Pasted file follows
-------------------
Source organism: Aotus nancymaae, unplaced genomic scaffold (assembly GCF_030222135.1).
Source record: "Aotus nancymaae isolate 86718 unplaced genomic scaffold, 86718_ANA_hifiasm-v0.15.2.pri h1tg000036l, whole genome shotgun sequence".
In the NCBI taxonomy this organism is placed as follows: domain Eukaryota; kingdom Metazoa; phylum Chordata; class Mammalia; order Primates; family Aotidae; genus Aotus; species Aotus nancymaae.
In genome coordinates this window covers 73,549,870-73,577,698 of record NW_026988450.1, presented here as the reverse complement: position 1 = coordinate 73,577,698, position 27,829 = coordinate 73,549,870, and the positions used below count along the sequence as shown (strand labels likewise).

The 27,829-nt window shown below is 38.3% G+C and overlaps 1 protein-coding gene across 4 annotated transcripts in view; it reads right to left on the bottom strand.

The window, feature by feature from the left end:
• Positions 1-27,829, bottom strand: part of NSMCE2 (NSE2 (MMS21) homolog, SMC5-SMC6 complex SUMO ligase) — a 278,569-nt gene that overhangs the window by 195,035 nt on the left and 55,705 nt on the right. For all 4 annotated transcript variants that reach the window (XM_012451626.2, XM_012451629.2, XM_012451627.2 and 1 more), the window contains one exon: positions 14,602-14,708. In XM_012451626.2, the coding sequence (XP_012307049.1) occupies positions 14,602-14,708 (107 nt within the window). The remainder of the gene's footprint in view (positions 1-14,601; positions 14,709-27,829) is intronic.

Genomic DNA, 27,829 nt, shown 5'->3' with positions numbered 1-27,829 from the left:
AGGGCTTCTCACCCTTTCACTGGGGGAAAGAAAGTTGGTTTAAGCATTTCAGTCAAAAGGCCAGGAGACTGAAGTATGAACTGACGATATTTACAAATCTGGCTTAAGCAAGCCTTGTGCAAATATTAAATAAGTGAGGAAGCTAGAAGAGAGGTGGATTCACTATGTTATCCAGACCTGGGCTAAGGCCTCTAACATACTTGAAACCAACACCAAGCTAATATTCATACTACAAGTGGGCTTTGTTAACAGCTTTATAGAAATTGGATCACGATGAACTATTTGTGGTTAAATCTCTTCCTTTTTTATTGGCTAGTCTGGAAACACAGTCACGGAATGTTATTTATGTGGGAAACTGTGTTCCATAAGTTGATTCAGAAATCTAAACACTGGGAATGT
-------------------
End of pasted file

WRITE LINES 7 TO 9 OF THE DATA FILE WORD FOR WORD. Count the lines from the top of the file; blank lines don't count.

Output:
• Positions 1-27,829, bottom strand: part of NSMCE2 (NSE2 (MMS21) homolog, SMC5-SMC6 complex SUMO ligase) — a 278,569-nt gene that overhangs the window by 195,035 nt on the left and 55,705 nt on the right. For all 4 annotated transcript variants that reach the window (XM_012451626.2, XM_012451629.2, XM_012451627.2 and 1 more), the window contains one exon: positions 14,602-14,708. In XM_012451626.2, the coding sequence (XP_012307049.1) occupies positions 14,602-14,708 (107 nt within the window). The remainder of the gene's footprint in view (positions 1-14,601; positions 14,709-27,829) is intronic.

Genomic DNA, 27,829 nt, shown 5'->3' with positions numbered 1-27,829 from the left:
AGGGCTTCTCACCCTTTCACTGGGGGAAAGAAAGTTGGTTTAAGCATTTCAGTCAAAAGGCCAGGAGACTGAAGTATGAACTGACGATATTTACAAATCTGGCTTAAGCAAGCCTTGTGCAAATATTAAATAAGTGAGGAAGCTAGAAGAGAGGTGGATTCACTATGTTATCCAGACCTGGGCTAAGGCCTCTAACATACTTGAAACCAACACCAAGCTAATATTCATACTACAAGTGGGCTTTGTTAACAGCTTTATAGAAATTGGATCACGATGAACTATTTGTGGTTAAATCTCTTCCTTTTTTATTGGCTAGTCTGGAAACACAGTCACGGAATGTTATTTATGTGGGAAACTGTGTTCCATAAGTTGATTCAGAAATCTAAACACTGGGAATGT